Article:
Want to Reverse Climate Change? Just Eat Dinner!
What do you think about when you consider how to reduce climate change? Fossil fuels? Miles per gallon? LED lights? Mass transit? Kudos for considering how your behaviors affect climate change. But, did you know that you can potentially have an even bigger impact by changing what you eat for dinner tonight?
Why Meatless Matters to the Planet and Our Bodies
Livestock production produces more greenhouse gases than the world’s entire transportation sector — cars, trucks, planes, trains — combined. When you choose a meatless meal, you significantly reduce your carbon footprint. That’s why engaging in Meatless Monday (or another day of your choosing) is one of WiseTribe’s 10 #WiseWays, a lifestyle guide for generating collective impact.
The practice of reducing meat consumption is one of a food citizen. Food citizens engage in food-related behaviors that support, rather than threaten, the development of a democratic, socially and economically just, and environmentally sustainable food system. Food citizens understand the wide-reaching impact of his or her decisions about what and where to eat and act accordingly.
Becoming a food citizen has far-reaching impact, as it heals so much that ails the world right now. Many of our vexing societal problems— hunger, poor health, injustice, greed, and overuse of resources—are linked to food. In addition, as a country, we are suffering from unbalanced diets that are high in sugar, starch, and fat and low in essential nutrients to build healthy immune systems. Food is a key determinant of chronic diseases that affect more than half of adults in the US.
Shifting from “Food Consumers” to “Food Citizens”
By viewing ourselves as just “food consumers,” we assume a passive identity which undermines our potential as a change-maker. Being merely a “food consumer” suggests minimal (or no) involvement in how one’s food is produced and processed. There is little agency in being labeled a food consumer. We face limited choices and we are forced to accept what is made available—a diet that is the result of a food system that erodes public health, degrades our ecosystems, and takes advantage of the poor and marginalized.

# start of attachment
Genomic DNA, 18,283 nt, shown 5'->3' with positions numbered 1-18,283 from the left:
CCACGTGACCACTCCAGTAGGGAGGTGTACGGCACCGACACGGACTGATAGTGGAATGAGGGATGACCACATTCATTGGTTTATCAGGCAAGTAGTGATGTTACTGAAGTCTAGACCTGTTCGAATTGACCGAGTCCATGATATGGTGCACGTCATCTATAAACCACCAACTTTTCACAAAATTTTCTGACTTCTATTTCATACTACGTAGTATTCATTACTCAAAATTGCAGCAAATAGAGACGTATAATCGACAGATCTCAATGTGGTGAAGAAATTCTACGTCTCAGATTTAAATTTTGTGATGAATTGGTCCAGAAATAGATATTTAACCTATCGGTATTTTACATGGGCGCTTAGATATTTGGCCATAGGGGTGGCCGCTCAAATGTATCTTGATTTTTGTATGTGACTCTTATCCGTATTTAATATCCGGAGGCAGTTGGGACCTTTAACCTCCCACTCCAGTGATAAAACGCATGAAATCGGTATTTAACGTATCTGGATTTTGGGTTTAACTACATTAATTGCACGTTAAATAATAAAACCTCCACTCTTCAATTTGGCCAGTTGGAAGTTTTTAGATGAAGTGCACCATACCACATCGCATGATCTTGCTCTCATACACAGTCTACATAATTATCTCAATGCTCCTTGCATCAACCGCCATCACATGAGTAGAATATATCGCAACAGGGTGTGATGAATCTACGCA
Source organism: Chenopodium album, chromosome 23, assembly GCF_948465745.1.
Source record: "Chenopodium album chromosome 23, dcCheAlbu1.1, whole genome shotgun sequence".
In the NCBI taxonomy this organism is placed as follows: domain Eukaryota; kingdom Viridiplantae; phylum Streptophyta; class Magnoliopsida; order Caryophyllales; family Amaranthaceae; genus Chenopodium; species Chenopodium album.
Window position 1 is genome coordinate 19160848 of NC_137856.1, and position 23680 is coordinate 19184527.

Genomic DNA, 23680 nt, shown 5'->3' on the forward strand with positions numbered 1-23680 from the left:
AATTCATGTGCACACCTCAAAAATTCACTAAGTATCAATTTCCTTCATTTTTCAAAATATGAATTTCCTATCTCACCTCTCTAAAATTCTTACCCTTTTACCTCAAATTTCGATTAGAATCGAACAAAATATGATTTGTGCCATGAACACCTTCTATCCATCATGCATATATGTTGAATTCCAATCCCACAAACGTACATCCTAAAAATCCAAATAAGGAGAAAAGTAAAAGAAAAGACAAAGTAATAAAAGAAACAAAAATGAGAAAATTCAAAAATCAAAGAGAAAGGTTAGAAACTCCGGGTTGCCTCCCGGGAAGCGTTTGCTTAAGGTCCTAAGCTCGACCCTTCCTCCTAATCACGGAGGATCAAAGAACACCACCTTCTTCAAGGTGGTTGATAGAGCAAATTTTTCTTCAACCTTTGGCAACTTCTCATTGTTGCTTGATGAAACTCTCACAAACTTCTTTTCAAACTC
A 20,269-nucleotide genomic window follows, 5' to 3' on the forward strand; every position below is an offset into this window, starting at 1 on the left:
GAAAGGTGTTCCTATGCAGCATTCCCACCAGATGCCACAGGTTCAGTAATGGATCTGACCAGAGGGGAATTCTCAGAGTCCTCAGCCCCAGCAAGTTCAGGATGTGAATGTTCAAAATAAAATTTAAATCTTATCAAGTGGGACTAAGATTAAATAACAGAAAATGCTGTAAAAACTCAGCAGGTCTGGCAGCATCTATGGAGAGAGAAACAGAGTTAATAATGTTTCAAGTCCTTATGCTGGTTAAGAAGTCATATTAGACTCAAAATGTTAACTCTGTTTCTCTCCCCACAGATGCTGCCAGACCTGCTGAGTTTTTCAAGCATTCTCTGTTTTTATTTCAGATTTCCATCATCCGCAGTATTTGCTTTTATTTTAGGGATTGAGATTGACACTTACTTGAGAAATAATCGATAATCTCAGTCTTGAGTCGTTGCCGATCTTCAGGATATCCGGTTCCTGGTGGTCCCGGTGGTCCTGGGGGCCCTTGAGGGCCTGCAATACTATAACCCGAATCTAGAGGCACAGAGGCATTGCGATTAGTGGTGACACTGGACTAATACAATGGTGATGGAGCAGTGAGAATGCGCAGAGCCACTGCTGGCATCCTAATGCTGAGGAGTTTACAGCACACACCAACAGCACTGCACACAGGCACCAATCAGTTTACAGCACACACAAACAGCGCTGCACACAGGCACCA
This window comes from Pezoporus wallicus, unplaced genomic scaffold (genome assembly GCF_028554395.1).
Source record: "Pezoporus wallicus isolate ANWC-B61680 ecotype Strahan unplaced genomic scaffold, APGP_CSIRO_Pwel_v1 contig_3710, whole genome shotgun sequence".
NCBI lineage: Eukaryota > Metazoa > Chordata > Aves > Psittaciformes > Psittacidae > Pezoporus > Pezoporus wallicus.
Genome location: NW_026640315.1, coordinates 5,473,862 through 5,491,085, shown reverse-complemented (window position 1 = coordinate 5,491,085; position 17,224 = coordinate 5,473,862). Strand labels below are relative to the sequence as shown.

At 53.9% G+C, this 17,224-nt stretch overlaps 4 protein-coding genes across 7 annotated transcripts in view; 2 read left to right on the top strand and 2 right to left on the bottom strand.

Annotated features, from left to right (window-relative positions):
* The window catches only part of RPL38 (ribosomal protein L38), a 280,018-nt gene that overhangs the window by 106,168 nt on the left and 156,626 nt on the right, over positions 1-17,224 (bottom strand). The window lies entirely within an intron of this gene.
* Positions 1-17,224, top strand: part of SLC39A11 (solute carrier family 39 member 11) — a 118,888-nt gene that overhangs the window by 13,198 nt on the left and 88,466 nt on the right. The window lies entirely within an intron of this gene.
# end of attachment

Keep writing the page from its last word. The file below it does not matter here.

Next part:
In contrast, a “citizen” is informed, deliberate, and active. A “citizen” knows it is up to them to make the most of their value and function as an individual in a democratic society.
So how does a “food citizen” exercise its agency? A food citizen is more than a conscious consumer. A food citizen:
- Is actively aware of food system issues.
- Employs socially and environmentally conscious decision-making
- Supports a democratic process of involving people within food system dynamics
- Chooses food based on its origin, how it’s produced, and who’s producing it
- Influences many aspects of the food system, including socioeconomic justice and environmental sustainability
Stepping into an identity as a food citizen is no small or simple task, but WiseTribe can help. When you commit to forgoing meat once a week, it’s good for your health, good for our planet, and good for society. By embracing the global movement for Meatless Monday, we can help reduce the incidence of chronic preventable diseases, preserve precious land and water resources, and reduce climate change.
How to Get Started
Here’s your personal prescription for integrating Meatless Monday into your life:
- Plan in advance: We recommend starting the week with Meatless Monday because it sets the stage for eating more fruits, vegetables, and other plant-based meals throughout the rest of the week. However, if Meatless Wednesday or Sunday works better in your life, go for it!
- Choose in-season ingredients: Check out the Delray Green Market, which kicks off Saturday, October 23, for locally grown, in-season produce, reducing the environmental costs of transportation.
- Try a new recipe: We can’t wait to try this Butternut Squash Lasagna! If this doesn’t appeal to you, don’t despair - we love Minimalist Baker, Cookie + Kate, and the Monday Campaign for recipes.
- Make it fun: Invite a few friends over and ask them to bring a meatless dish to share.
- Use the Tribe: Did you find a great recipe? Are you running into barriers to eat more plant-based? Share your comments and questions on our social media pages.
There is simply too much at stake to maintain the status quo in our diets. They need a complete overhaul if we are to avoid ecological catastrophe and declining health as a society. Make a plan today to bring Meatless Monday into your life. World Food Day is October 16 - join us in reimagining a healthier, more balanced world.